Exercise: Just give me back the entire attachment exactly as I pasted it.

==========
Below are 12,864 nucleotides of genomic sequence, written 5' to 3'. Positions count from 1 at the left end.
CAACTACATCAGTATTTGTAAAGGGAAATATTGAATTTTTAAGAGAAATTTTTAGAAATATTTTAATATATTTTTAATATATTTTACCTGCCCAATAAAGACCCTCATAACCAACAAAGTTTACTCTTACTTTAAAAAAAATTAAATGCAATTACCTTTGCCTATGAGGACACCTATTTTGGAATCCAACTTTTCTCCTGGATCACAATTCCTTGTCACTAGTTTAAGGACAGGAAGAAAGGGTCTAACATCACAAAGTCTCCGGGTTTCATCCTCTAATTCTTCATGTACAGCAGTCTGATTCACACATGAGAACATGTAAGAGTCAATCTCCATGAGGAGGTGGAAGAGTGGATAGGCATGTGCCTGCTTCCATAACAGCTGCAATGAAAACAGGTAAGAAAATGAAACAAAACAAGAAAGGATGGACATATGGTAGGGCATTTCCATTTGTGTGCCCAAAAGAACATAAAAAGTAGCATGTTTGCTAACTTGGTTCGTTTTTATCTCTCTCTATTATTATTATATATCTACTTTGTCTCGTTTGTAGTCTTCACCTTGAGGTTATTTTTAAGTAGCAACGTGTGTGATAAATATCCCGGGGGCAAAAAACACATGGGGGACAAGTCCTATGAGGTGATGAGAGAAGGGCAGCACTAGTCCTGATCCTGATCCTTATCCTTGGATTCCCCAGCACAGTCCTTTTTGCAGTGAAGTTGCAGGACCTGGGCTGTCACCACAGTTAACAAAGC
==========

Below are 12,864 nucleotides of genomic sequence, written 5' to 3'. Positions count from 1 at the left end.
CAACTACATCAGTATTTGTAAAGGGAAATATTGAATTTTTAAGAGAAATTTTTAGAAATATTTTAATATATTTTTAATATATTTTACCTGCCCAATAAAGACCCTCATAACCAACAAAGTTTACTCTTACTTTAAAAAAAATTAAATGCAATTACCTTTGCCTATGAGGACACCTATTTTGGAATCCAACTTTTCTCCTGGATCACAATTCCTTGTCACTAGTTTAAGGACAGGAAGAAAGGGTCTAACATCACAAAGTCTCCGGGTTTCATCCTCTAATTCTTCATGTACAGCAGTCTGATTCACACATGAGAACATGTAAGAGTCAATCTCCATGAGGAGGTGGAAGAGTGGATAGGCATGTGCCTGCTTCCATAACAGCTGCAATGAAAACAGGTAAGAAAATGAAACAAAACAAGAAAGGATGGACATATGGTAGGGCATTTCCATTTGTGTGCCCAAAAGAACATAAAAAGTAGCATGTTTGCTAACTTGGTTCGTTTTTATCTCTCTCTATTATTATTATATATCTACTTTGTCTCGTTTGTAGTCTTCACCTTGAGGTTATTTTTAAGTAGCAACGTGTGTGATAAATATCCCGGGGGCAAAAAACACATGGGGGACAAGTCCTATGAGGTGATGAGAGAAGGGCAGCACTAGTCCTGATCCTGATCCTTATCCTTGGATTCCCCAGCACAGTCCTTTTTGCAGTGAAGTTGCAGGACCTGGGCTGTCACCACAGTTAACAAAGC